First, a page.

Monday, June 4th, 2012

Sno-Tel on the Mountain

Northern Montana and Pac Northwest Enjoy Above Average Snowpack While Much of the West Braces for Record Drought

By Ryan Thompson

glacier national park

Photo courtesy of Glacier National Park

It’s no secret that Mother Nature is a fickle mistress.  Analogies for indecisiveness are born from her seasonal whims and even those that know her best can only guess at her long-term plans.  The Rocky Mountain West considers her more than an acquaintance, but in 2012 the region is still very much at the mercy of her idiosyncratic urges.

This spring, ol’ Ma Nature seems to be turning a particularly fond gaze toward the Northwest, the Treasure State in particular, while leaving much of the Rocky Mountain region in a very unenviable state of drought. The mountainous regions of Northern Washington, Idaho and Montana received a healthy, average winter snowpack in 2012 while many areas of the West experienced one of the slimmest winters on record.  According to the Snow – Precipitation Update provided by the US Natural Resource Conservation Service, the snowpack totals in the Flathead and Kootenai drainages in northwest Montana are still above 100% of average snow water equivalent while many major drainages in Colorado and Utah are down in the single digits.

If river-based recreation is part of your summer travel plan you may want to chart a course to Glacier National Park and its’ surrounding rivers.  “The impending summer season looks to be a good one for local outfitters, our snowpack is still a bit above normal.  Combine that with the healthy groundwater levels we have left from heavy precipitation last year and we’re looking at solid water levels this season,” said Darwon Stoneman, owner of Glacier Raft Company in West Glacier, MT.  Comparatively, outfitters across Colorado and Utah are bracing for some of the lowest summer water levels they’ve seen in ten years. According to the Associated Press, “A new [Colorado] state drought plan may require increased drought monitoring, followed by severe restrictions for communities facing the prospect of running out of water.”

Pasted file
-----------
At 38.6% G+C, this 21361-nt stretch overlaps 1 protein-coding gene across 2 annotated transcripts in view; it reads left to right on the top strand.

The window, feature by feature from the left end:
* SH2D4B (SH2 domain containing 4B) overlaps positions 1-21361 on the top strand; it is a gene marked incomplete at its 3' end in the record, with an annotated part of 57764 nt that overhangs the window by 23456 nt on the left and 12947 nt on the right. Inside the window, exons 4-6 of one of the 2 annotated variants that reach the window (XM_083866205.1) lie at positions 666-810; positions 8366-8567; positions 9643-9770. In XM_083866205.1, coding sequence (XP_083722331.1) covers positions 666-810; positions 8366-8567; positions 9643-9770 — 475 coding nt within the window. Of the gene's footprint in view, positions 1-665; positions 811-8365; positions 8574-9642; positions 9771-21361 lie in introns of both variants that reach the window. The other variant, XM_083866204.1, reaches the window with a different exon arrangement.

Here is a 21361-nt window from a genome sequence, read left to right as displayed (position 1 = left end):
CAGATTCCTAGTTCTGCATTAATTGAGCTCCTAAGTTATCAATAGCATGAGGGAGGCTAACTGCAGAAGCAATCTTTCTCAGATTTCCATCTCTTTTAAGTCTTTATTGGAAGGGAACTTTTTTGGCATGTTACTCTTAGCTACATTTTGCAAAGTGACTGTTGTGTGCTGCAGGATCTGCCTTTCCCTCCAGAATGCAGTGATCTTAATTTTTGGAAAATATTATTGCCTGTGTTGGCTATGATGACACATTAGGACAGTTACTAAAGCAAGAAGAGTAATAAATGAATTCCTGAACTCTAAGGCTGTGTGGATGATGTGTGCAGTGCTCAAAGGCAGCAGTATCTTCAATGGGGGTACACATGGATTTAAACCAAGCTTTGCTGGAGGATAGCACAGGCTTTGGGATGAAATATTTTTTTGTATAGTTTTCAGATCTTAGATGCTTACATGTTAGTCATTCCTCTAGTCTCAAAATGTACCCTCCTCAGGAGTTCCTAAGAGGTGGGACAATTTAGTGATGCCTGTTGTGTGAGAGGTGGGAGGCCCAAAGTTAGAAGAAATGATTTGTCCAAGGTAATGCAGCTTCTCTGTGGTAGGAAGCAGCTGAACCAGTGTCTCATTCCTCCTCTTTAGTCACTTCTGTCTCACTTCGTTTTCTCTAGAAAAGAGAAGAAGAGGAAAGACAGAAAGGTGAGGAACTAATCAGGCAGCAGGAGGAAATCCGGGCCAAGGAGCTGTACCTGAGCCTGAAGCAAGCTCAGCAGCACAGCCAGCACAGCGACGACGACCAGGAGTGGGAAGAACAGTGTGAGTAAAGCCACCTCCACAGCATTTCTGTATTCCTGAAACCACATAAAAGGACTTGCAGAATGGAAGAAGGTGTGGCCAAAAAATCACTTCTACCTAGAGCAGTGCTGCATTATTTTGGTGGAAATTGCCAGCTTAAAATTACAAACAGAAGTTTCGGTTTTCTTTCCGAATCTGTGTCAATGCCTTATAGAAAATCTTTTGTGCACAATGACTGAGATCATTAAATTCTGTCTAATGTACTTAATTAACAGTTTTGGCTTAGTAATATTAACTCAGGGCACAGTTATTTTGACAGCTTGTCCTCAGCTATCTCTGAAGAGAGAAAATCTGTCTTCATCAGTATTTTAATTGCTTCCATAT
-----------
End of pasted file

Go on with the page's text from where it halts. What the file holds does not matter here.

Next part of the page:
Though her favor is often unpredictable and short lived, Big Sky Country and the Pacific Northwest seem to be Mother Nature’s chosen zones to quench this season.  Colorado and Utah will have to wait their turn, parched and thirsty until the rain and snow return next year.

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